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Autosomal recessive diseases are genetic diseases that are passed to a
child through both parents' chromosomes. Autosomal recessive diseases include
Tay-Sachs disease, cystic fibrosis, sickle cell anemia, autosomal recessive
polycystic kidney disease (ARPKD), and phenylketonuria (PKU).
person inherits 23 chromosomes from each parent and so has 23 pairs of
chromosomes. Each chromosome contains genes. One or both of the chromosomes in
a pair can carry a mutation and be abnormal or defective in a way that causes a
genetic disease. In an autosomal recessive disease, both chromosomes in a pair
must have a defective gene for the person to have the disease. If only one gene
is defective, the person is a carrier of the disease but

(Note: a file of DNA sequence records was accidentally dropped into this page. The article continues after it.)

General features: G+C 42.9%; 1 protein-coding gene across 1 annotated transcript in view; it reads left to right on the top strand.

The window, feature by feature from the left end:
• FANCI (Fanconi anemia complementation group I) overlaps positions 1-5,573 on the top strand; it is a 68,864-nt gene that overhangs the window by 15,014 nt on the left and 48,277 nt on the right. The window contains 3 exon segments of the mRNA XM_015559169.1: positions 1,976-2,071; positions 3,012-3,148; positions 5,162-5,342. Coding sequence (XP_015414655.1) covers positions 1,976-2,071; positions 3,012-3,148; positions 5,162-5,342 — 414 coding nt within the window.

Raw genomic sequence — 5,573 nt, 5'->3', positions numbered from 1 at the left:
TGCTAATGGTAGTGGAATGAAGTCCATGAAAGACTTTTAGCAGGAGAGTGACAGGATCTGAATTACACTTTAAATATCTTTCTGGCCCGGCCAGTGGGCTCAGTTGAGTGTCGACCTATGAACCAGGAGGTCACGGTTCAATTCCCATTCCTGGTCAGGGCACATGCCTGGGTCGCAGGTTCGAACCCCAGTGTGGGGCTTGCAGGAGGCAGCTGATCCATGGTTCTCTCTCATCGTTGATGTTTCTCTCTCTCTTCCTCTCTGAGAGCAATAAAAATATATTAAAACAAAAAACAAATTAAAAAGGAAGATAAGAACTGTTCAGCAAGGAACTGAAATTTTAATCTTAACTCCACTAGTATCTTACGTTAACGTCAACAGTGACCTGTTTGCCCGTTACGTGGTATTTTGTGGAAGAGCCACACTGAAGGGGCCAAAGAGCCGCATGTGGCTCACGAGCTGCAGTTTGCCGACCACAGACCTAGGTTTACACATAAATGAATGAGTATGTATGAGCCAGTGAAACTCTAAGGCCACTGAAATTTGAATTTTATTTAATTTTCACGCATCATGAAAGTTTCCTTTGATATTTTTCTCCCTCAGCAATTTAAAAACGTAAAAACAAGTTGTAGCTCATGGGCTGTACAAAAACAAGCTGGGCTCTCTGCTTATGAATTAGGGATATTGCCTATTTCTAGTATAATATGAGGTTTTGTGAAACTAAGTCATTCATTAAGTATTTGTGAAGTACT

does not have any symptoms.
If only one parent
carries the abnormal gene, there is:
If both parents carry
the abnormal gene, there is:
ByHealthwise StaffPrimary Medical ReviewerKathleen Romito, MD - Family MedicineSpecialist Medical ReviewerSiobhan M. Dolan, MD, MPH - Reproductive Genetics
Current as ofFebruary 20, 2015
Current as of:
February 20, 2015
Kathleen Romito, MD - Family Medicine & Siobhan M. Dolan, MD, MPH - Reproductive Genetics
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